Most of you will be surprised to hear that I got bailed out of the Glynn County Detention Center on Tuesday afternoon. A week and a half ago I was informed by a local doctor that a cyst-like growth on my left nostril, which has increased in size since I’ve been incarcerated, is In fact cancerous and needs to be promptly removed. Fortunately the prognosis is good; the surgery is non-invasive and virtually always totally successful, with no subsequent therapies expected to be necessary. Actually, my family and I gave serious consideration to my remaining in jail and having the operation done at a Brunswick hospital. However, the gratuitous obstacles that this jail imposes on inmates in need of health care-such as denying me the right to even read the medical reports on my diagnosis, and refusing my request to meet with jail medical staff to discuss my aftercare needs- ultimately led us to regard that option as too risky and emotionally burdensome.
Luz drove down from Connecticut to pick me up, a happy reunion indeed! We will need a few days back home to reunite as a family, discuss terms with the local probation office there, and make the necessary arrangements at Yale New Haven Hospital. When all that is in place, it should become clearer how best to make use of the time that still remains before the trial. In the meantime, be assured that our commitment to the entire Kings Bay Plowshares community and our vision of a disarmed world is as strong as ever. I’m inexpressibly grateful for your constant support which has nurtured my spirit and gladdened my soul during these blessed five months, and to everyone who donated to the bail fund to make my release possible.
Another jail reflection, completed the day before I found out about all of this, will soon be posted from the road as we make our way home. I look forward to being back in touch in the coming days.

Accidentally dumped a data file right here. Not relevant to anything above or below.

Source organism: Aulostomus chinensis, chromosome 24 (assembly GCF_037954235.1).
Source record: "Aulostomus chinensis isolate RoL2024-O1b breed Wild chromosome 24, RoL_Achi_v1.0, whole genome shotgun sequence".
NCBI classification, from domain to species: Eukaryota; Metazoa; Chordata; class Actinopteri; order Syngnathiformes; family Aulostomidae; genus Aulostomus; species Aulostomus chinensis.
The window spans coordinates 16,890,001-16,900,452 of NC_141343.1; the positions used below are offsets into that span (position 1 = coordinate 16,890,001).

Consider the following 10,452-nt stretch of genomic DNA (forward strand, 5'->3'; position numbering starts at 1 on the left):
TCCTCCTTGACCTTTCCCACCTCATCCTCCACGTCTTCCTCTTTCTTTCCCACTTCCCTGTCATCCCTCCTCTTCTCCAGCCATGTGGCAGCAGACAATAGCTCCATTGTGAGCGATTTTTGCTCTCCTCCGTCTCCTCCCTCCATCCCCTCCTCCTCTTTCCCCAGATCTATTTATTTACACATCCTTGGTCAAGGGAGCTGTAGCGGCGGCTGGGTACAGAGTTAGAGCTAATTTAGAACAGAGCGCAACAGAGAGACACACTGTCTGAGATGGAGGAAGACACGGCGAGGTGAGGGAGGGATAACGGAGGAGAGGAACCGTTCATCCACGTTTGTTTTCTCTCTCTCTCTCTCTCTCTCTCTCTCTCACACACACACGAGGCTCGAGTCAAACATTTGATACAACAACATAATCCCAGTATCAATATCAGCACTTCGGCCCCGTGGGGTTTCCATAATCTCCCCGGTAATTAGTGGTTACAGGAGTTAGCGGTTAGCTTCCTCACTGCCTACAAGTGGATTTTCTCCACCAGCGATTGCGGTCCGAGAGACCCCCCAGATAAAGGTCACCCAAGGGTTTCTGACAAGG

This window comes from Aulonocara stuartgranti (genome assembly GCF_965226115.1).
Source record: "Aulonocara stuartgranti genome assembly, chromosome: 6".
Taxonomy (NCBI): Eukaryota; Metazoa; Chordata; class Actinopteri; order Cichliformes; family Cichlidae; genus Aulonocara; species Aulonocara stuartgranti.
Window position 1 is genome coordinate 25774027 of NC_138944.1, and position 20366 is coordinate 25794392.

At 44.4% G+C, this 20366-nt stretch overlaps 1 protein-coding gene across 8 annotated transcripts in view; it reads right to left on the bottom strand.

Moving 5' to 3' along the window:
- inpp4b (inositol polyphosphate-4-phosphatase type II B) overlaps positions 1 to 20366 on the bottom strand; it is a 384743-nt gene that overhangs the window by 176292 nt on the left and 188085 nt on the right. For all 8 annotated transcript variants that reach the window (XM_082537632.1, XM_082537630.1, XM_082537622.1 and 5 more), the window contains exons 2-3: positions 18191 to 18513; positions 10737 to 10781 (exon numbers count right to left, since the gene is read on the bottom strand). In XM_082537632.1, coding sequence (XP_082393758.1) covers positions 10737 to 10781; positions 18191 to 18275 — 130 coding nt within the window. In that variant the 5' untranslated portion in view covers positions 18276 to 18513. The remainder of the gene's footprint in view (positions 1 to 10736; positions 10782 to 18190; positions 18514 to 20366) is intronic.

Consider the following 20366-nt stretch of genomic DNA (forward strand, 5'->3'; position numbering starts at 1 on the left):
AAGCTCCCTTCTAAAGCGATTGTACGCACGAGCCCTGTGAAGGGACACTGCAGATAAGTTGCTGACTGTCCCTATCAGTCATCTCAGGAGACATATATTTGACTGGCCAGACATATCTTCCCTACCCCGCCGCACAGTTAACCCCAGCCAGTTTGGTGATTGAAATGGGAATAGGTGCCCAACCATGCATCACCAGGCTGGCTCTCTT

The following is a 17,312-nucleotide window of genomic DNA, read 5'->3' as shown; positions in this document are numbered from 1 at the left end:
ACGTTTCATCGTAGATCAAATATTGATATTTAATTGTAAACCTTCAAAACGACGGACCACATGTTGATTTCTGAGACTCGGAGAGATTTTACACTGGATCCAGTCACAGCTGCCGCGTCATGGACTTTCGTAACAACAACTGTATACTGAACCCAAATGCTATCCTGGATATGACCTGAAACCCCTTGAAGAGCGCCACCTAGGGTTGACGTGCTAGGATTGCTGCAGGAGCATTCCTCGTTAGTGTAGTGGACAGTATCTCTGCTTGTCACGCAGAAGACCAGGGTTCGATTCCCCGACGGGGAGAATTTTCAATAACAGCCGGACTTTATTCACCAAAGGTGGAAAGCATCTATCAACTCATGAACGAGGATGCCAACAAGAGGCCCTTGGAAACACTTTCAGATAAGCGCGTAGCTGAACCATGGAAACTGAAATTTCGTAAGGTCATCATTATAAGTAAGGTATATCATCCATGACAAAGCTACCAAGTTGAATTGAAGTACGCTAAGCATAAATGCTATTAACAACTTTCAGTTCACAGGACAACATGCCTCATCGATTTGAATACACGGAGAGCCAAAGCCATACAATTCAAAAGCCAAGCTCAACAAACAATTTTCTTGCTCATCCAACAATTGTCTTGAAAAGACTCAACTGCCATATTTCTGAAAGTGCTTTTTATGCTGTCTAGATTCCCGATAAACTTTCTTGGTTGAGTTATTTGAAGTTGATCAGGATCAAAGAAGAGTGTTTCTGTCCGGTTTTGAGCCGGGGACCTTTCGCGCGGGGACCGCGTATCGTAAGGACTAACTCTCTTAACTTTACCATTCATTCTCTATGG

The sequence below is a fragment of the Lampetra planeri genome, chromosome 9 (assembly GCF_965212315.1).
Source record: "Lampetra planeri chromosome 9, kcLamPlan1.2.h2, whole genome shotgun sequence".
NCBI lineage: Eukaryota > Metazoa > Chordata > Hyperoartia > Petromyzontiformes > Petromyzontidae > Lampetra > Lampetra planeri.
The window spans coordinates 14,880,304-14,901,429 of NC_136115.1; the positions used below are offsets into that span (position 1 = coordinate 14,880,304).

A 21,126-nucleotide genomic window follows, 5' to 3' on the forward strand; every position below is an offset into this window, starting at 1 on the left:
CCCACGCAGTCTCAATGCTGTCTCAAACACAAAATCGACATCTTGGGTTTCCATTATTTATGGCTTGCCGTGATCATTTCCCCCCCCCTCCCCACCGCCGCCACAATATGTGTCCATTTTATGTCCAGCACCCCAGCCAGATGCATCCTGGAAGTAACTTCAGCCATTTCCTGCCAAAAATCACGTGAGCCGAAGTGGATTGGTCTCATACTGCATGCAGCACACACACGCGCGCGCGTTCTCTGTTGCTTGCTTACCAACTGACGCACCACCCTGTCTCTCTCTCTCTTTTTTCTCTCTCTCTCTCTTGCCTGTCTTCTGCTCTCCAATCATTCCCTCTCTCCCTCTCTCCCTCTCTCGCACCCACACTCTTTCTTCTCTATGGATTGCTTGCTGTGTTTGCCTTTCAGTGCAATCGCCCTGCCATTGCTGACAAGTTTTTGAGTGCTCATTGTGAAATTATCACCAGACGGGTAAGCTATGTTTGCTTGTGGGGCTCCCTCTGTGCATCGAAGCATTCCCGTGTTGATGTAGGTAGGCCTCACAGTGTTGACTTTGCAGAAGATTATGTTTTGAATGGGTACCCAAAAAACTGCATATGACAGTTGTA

7/12/18 Clare Grady
Clare was released from Glynn County jail in Brunswick, Georgia. She had been in jail in South Georgia since April 5, 2018 when she and six others entered Kings Bay Submarine Base to symbolically transform swords into plowshares and call for the abolition of nuclear weapons. She will return home to Ithaca New York and will be confined to her home. Clare will be required to wear an electronic ankle monitor. She was fortunate to have friends and supporters able to pay the $5000 bond with $50,000 surety in order to obtain her release. She chose to obtain release at this time because she is innocent and knows that preparing for trial out of jail will be more effective. She will spend her time in Ithaca assiduously preparing to mount a vigorous defense of her and her co-defendants’ innocence. Both international law and domestic law clearly outline the necessity of citizen acting to prevent greater crimes by their government. Nuclear weapons are illegal and immoral and thus citizens have clear right and obligation to act to prevent their use and production.
5/24/18 Martha Hennessy, Patrick O’Neill, Carmen Trotta
So, to the delight of many, Martha, Patrick, and Carmen of the Kings Bay Plowshares, were able to be bailed out of jail this morning!!! The three will have to wear ankle bracelets and be confined to their homes. They intend to work from their homes on organizing, giving interviews and preparing for trial. Meanwhile, Clare, Liz, and Mark have decided not to bail out, but will wait to see if the bail will be reduced. They will continue the jail witness and write, and prepare for trial. Steve Kelly, was not given the option of bail because he has a pending case in Washington State for a protest at the Trident sub base there.
The Names & ID #s
Elizabeth McAlister #015633
Mark Colville #015635
Stephen Kelly #015634
Glynn County Detention Center
100 Sulphur Springs Road
Important, please note: Inmates may only receive plain white pre-stamped postcards. Use only blue or black ink, include the prisoner’s name and number Postcards may not have any pictures nor backgrounds on them. Plain white pre-stamped postcards may be purchased at some Post Offices and online. Do not use any return address labels or other labels. All postcards are subject to search and/or screening. Postcards should have a handwritten return address in situations where the post card must be returned. Inmates cannot receive letters.
Our friends can receive new paperback books from a publisher only. They also may receive newspaper and magazine subscriptions, again only from the publisher. These should include the prisoner’s name and number and mailed to the same address above.